The Influential Conversationalist

Posted on: August 10th, 2018 by Jen Mueller

Think about the last time you asked a colleague for advice or feedback.

How did that conversation come about? Why did you choose that colleague for the conversation?

If you’re anything like me (and most people) you probably picked someone you already have a relationship with and someone you talk to on a regular basis. After all, if you’re asking for feedback or advice you want that person to have some knowledge of who you are and perspective on the situation. You wouldn’t seek out the person you rarely talk to.

Let that sink in for a minute.

If you wouldn’t go ask someone you never talk to for advice, no one is going to randomly seek you out for yours. If you want to be part of big conversations, influential conversations and the kind of conversations that get you noticed at work you need to develop relationships with your colleagues. The kind of relationship that includes regular small talk and banter.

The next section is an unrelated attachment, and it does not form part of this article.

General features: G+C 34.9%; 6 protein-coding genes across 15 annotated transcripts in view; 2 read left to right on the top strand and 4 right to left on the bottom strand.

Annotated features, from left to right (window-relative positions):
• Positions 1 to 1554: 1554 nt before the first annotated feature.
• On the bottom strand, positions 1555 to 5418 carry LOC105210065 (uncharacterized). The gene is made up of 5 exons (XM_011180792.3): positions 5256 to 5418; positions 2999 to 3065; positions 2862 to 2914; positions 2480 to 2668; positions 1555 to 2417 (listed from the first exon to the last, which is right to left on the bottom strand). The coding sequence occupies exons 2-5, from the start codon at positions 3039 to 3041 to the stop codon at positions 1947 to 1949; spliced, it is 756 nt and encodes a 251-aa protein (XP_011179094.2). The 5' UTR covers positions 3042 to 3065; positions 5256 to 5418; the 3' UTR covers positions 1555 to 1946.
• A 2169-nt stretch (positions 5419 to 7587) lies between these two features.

If no one at work is coming to make small talk with you, they’re also not coming to talk to you about your next big career opportunity or to seek your input on a big decision.

Small talk is not optional. It is required for building relationships with colleagues and getting to where you want to be in your career. Click To Tweet

Speaking of small talk, I provide a list of weekly sports conversation starters to use in small talk at work. Sign up and be in-the-know by 7am every Monday. And speaking of speaking… I share conversation strategies that demonstrate leadership potential in my latest book The Influential Conversationalist. Purchase your copy here and use daily interactions to stand out in your career.

Jen Mueller Featured Business Owner on Truth Telling from the Trenches

Posted on: August 8th, 2018 by Jen Mueller

I never intended to start a business.

It just kind of happened.

I know I’m not the only one who’s experienced accidental entrepreneurship.